The Doxies present a promising pop-rock album marred by horrid production and some unfortunate recording decisions.
TO: The Doxies
RE: Production values
Look, guys�that lo-fi thing? It was really cool in those heady salad days of the early '90s, when Sebadoh was infallible and Bee Thousand was, like, the best album ever. And it was still pretty cool when some wise guys took it a bit further and started taping direct bi-fi brainstem-to-boombox mini-manifestos, instilling their little ditties with an urgency that was usually reserved for tear-stained missives and communiqués guarding nuclear secrets. But now? C'mon. Prices have gone down, quality's gone up, and that poor kid living above you (the one who smokes for dinner and likes to jam out at 3:00 am) is probably laying down Pet Sounds II on his iMac. The only ones still diddling around static and hiss are some bedroom popsters (who have all the credibility of a high-school diarist gone horribly awry) and some dodgy pretty boys who ply their trade in nostalgia values and bad leather jackets.
Now, I know that you're not in the same league as the former, but you're definitely tooling around in the same playpen as the latter, minus the leather jackets. I love the Velvets, I love early California pop, and I really dig on all that late '60s/early '70s AM radio gold, you know? But let's be serious... this plan of action, this conceit that you're hanging on to? That shit just doesn't fly. I know it's intentional, and that you recorded the entirety of Weight of Gold in a barn with some vintage '70s 16-tracker, and brother, it shows, it really does. And your songs suffer the worse for it. All of your touchstone luminaries sparkled because they transcended the technological limitations of their time, and their songs produced a visceral energy that stemmed from both necessity and innovation. However, you don't get the same effect when you're dicking around with some self-imposed Luddite mantra. This isn't even an issue of analog vs. digital or any of that other Tape Op jazz; instead, it's about working within your limitations vs. consciously hobbling yourself to outdated standards. Trust me, I'm fairly certain that Reed would have recorded White Light in a 24-bit ProTools studio, if the means were ready and available.
It's a damn shame, because there are some great tracks here, based on solid cornerstones founded on alt. country, vintage garage rock, and British Invasion-era Kinks-style Brit-Pop. "Checking In and Checking Out" is a fantastic burst of Summerteeth pop, with a catchy melody that could easily rival anything produced by Tweedy's camp. But the tinny, hollow treatment given to the instruments doesn't do the song justice, and it just ends up breezing by instead of having any lasting impact. Similarly, the acoustic-based and piano-driven follow-up "Sixteen and the Sea" could be a wonderfully punchy classic Americana pop song if all the instruments weren't buried under flat levels and shoddy mic work. As it is, it sounds a bit like adult contemporary.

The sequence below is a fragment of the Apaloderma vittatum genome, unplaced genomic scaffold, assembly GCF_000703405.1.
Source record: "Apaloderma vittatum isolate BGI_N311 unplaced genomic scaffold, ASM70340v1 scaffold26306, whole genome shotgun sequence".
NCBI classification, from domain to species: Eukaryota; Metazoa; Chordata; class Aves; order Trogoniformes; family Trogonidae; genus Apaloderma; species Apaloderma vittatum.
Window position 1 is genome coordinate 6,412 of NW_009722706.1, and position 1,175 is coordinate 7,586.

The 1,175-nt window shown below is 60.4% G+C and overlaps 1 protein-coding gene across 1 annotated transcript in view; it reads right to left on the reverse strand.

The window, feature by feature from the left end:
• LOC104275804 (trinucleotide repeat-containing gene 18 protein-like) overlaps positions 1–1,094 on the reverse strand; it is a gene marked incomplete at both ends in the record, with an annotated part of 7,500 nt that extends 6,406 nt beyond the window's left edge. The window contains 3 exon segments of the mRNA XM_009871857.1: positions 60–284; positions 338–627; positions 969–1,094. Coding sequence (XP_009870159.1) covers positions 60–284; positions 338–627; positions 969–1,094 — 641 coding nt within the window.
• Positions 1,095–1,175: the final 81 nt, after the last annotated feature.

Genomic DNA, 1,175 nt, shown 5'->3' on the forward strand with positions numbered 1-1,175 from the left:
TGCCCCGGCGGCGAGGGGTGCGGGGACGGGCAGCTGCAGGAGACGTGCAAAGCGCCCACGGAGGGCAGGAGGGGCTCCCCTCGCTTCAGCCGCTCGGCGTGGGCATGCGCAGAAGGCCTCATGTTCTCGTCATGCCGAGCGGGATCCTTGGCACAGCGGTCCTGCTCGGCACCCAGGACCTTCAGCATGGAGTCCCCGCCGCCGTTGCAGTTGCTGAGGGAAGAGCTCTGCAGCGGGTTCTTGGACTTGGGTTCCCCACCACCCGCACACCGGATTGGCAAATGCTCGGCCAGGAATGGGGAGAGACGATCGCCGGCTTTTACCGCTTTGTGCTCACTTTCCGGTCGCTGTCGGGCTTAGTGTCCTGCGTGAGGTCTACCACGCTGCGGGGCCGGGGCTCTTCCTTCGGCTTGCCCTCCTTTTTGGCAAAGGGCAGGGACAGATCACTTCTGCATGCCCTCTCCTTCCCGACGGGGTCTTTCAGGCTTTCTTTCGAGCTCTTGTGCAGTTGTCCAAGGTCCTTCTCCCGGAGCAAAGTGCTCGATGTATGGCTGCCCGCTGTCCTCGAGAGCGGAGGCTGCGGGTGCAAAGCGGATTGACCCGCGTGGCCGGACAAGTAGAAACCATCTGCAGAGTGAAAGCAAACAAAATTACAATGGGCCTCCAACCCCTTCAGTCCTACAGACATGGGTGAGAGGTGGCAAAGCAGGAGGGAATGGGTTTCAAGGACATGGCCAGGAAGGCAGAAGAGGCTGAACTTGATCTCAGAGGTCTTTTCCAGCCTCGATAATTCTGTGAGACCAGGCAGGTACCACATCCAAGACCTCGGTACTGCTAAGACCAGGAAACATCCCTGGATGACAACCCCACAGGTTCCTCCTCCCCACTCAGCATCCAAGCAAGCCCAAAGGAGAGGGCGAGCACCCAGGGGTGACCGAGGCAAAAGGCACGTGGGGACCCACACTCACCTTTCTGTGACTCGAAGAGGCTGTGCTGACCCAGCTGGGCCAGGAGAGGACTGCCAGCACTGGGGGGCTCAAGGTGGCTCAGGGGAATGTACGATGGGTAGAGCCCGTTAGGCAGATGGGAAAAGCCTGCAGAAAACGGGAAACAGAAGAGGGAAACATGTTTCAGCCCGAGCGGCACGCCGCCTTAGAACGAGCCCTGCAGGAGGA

I can't stress how much I love the summery England-in-the-'70s vibe of "Crows and Jays (This Bird Flies)" and it's thumping horn-laden break. However, the production once again divests the track of most of its vitality, and the song barely shuffles by on its own merit instead of strutting around with any type of verve.
The production style hurts the most when you guys slam on the DS-1s and turn the amps up to 10. Songs like "Kid Don't Know", "Hurricane Eyes", and "Alibi" could be head-nodding scorchers, drawing equal inspiration from the slash-and-burn guitar aesthetics of Uncle Tupelo and the snarl of classic Detroit proto-punk. Unfortunately, the drums are buried too low in the mix and the guitars sound thin, lacking any real bite. They end up slipping by with all the punch of a Bon Jovi tune: limp-fisted, melodramatic, and ultimately rendered forgettable.
Seriously, guys: I really wanted to like your album. There are some brilliant tunes on here, and you have a wonderful pop sensibility, with some great hooks and a good ear for solid arrangements. Nonetheless, I can't get over the fact that the entire ordeal sounds like it was recorded through tin-cans. And it's painful, because this album wants to be a big, lush pop record; I can only imagine how breathtaking it could be if someone like Fridmann or O'Rourke were behind the boards in a proper studio. As it stands, the production is adequate enough to convey your ideas, but only just; in many cases, the tunes lack vim and vigor, their identity robbed by letting the arrangements clash in the same frequency range.
Don't get me wrong, Weight of Gold is a pretty good album, and it's very promising. I can only expect your next outing to be absolutely spectacular. But do us all a favor and drop the lost-recording-from-the-'70s pretense, huh? Your audience is smarter than that, and false nostalgia can only take you so far.